Clearly the Brits are still enchanted by big-name American literary authors—no fewer than three sizable pieces on them populate their Sunday papers. The Times has features on John Irving and Philip Roth, with the Irving piece serving as both a good backgrounder on his career and a fun read as well (he describes his dog’s near-miss with his catheter after he had surgery for prostate cancer). Like the other pieces, it’s marked by its length–few, if any, American newspapers dedicate so much real estate to writers, even known quantities like Irving. And like the others, it also seems framed around the idea that the main job of the American novelist is to sum up America, much in the same way Americans want foreign-born authors to be spokespersons for their native countries. Irving is afforded space to expound on his frustrations with his homeland:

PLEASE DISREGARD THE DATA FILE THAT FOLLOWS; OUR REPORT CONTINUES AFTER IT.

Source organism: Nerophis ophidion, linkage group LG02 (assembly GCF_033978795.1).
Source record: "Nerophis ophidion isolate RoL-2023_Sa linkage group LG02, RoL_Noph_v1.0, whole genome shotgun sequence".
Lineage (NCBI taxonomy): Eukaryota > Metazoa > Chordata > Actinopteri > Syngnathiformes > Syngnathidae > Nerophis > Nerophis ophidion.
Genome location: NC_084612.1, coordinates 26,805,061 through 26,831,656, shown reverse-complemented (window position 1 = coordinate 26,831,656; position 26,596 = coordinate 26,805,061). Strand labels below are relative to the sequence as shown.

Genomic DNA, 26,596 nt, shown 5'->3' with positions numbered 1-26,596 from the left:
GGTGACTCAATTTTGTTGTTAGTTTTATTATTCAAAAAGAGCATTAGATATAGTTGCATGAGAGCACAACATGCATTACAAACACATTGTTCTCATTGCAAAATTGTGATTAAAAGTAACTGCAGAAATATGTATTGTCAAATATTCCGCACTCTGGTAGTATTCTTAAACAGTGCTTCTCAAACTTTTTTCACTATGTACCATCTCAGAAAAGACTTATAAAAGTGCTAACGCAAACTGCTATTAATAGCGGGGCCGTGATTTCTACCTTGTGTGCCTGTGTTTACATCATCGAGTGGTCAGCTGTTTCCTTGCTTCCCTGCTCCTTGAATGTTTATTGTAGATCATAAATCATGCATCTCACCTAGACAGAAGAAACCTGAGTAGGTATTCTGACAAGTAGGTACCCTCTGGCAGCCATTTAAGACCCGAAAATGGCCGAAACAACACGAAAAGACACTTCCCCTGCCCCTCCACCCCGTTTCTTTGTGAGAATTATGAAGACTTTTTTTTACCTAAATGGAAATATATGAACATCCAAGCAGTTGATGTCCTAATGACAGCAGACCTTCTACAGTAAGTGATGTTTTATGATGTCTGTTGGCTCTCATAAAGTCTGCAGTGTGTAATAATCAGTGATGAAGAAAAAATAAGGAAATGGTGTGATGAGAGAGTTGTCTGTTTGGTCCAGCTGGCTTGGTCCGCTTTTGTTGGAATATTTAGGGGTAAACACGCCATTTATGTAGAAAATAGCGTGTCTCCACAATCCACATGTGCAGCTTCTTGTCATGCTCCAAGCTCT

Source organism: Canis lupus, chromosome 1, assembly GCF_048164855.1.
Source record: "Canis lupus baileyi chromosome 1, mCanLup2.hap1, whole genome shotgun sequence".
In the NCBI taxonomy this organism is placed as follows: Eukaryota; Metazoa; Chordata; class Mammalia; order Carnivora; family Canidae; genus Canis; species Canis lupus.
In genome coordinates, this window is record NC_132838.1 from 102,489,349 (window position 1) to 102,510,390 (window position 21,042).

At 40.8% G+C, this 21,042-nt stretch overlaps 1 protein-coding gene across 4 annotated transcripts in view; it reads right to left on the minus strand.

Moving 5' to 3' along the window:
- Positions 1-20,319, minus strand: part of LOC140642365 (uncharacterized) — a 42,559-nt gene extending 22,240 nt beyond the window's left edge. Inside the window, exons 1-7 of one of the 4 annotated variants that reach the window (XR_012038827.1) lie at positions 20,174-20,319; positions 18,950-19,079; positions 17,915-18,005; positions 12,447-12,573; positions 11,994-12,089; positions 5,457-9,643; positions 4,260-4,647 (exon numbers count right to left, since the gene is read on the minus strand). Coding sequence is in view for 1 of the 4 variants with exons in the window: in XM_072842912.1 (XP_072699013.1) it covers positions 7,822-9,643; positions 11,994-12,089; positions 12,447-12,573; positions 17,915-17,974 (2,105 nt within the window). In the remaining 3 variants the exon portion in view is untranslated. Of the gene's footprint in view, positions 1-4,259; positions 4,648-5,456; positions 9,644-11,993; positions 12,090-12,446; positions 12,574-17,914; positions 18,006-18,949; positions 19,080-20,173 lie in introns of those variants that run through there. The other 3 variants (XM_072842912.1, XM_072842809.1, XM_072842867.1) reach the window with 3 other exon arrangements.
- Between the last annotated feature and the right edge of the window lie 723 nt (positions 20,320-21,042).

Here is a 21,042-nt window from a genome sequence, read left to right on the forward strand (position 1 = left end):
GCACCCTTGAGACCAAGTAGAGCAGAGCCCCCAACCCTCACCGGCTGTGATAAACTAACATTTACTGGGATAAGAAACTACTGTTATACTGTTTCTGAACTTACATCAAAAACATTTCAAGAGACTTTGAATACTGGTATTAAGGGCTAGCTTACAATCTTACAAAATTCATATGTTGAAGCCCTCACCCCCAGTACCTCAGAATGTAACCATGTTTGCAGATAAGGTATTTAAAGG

“I am not at all at peace, or even comfortable, living in the United States,” he writes. “Both as an artist and as a liberal, I would not choose to live in the United States, but I am from here, and I have ties here. Yet I would say that the absence of any reconciliation between myself and my own country indicates a much deeper rift than any that exists between my mother and me; this lack of reconciliation, my sense of being deeply alienated from my own country, is one I find very difficult to live with. I am often embarrassed by, sickened by, my own country; I detest bully patriotism; yet I am an American, and I’m not going anywhere.”
While Roth is queried about his opinions on the new president: